U.S. businesses expect their sales will rebound in the next three months after a sluggish first quarter, and they plan to boost hiring and pay, according to a survey released Monday.
Just 49 percent of firms said their sales increased in the first three months of the year from last year’s fourth quarter. That’s down from 54 percent that reported higher sales in the last survey, in January.
Yet companies are much more bullish about the April through June quarter. Nearly three-quarters of companies forecast higher sales over the next three months, up from 68 percent in January and just 54 percent in October.
The results suggest that weak growth in the first three months of the year may prove temporary. Harsh winter weather, labor disputes at West Coast ports that slowed shipping and a jump in the value of the dollar likely held economic growth to a 1 percent annual pace, or below, from January through March. Yet most economists expect growth to accelerate in the second quarter.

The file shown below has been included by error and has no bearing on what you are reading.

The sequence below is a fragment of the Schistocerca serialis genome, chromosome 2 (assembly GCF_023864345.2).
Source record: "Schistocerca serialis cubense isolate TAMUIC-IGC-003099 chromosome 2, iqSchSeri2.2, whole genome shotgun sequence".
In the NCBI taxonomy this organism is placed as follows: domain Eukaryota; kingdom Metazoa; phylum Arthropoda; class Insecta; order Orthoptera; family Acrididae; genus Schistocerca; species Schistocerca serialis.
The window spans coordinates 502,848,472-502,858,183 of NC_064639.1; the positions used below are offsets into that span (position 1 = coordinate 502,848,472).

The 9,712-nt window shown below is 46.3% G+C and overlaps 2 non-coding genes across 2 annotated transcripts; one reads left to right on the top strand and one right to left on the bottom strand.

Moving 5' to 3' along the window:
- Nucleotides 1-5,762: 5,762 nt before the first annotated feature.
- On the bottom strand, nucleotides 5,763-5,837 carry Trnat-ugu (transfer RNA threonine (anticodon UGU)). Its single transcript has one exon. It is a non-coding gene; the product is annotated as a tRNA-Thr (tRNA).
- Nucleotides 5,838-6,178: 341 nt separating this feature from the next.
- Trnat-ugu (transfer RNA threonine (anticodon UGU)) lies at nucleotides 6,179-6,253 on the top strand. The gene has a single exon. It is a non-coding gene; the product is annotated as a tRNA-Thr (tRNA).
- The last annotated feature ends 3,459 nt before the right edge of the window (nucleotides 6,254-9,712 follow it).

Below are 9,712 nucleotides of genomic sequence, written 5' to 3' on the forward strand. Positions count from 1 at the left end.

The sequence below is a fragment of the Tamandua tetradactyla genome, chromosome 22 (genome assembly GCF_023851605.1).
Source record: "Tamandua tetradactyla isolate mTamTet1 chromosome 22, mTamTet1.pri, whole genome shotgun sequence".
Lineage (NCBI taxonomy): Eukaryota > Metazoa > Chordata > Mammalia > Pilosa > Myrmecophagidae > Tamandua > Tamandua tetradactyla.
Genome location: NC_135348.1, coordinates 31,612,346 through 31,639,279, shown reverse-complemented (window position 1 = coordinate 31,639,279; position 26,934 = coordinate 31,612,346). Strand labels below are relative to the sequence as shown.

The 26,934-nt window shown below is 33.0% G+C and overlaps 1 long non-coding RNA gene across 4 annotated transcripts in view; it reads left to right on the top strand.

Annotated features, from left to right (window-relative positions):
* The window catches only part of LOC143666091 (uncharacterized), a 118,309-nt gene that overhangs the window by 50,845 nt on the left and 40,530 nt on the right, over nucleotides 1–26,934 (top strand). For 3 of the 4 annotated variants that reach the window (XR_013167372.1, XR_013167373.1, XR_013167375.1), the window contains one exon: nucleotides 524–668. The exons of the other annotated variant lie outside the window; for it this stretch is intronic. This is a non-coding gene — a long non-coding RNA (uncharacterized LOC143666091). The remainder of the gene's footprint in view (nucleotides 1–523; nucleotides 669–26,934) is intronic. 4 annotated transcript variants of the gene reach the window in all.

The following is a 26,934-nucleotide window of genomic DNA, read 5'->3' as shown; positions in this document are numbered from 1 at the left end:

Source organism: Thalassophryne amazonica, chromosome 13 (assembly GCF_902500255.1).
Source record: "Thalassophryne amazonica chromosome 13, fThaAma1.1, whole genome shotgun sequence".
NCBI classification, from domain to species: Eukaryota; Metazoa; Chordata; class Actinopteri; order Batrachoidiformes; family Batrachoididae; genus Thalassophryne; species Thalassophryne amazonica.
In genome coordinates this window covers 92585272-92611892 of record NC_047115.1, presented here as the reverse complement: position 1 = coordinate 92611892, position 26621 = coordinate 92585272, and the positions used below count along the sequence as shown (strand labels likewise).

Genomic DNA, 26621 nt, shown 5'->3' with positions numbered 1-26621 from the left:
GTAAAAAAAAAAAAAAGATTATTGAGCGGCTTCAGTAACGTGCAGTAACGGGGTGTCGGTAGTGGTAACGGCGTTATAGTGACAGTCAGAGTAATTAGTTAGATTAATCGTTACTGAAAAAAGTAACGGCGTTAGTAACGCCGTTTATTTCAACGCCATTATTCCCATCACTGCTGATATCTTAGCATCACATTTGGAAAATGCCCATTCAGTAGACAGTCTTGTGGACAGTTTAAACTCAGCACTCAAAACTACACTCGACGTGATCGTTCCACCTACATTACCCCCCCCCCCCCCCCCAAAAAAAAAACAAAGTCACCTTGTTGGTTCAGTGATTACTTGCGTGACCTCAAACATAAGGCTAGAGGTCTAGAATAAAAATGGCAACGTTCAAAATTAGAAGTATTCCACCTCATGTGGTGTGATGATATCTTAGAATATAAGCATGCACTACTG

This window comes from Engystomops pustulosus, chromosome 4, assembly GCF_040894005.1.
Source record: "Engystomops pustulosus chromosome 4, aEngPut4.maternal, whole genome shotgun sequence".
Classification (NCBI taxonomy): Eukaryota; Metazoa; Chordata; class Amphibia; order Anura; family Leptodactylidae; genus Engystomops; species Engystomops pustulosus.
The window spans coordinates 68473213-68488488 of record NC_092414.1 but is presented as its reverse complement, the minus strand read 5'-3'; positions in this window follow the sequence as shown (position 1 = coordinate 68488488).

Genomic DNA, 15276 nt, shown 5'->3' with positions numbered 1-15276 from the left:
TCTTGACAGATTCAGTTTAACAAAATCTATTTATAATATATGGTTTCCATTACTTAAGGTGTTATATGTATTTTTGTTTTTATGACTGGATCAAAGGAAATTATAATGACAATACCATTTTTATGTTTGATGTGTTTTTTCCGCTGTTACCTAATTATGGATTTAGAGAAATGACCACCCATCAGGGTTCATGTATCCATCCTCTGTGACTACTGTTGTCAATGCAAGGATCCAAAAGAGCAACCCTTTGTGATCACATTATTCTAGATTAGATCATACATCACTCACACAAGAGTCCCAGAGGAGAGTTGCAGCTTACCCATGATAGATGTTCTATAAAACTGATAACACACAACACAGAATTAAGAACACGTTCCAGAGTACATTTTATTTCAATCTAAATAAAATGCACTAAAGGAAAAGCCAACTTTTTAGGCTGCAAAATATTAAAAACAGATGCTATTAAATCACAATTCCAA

“Growth in the first quarter appears to be an outlier within the broader economic outlook,” said John Silvia, chief economist at Wells Fargo.
Silvia is also president of the National Association for Business Economics, which conducted the survey covering 77 companies in the second half of March. The companies surveyed represent a broad cross-section of industries — including manufacturing, construction, finance, hotels and restaurants — with nearly half having more than 1,000 employees and a quarter having fewer than 10.
Another sign of confidence in the economic outlook: The percentage of firms that said they raised pay in the January-March quarter soared to 45 percent, up from 31 percent in January and 35 percent a year earlier.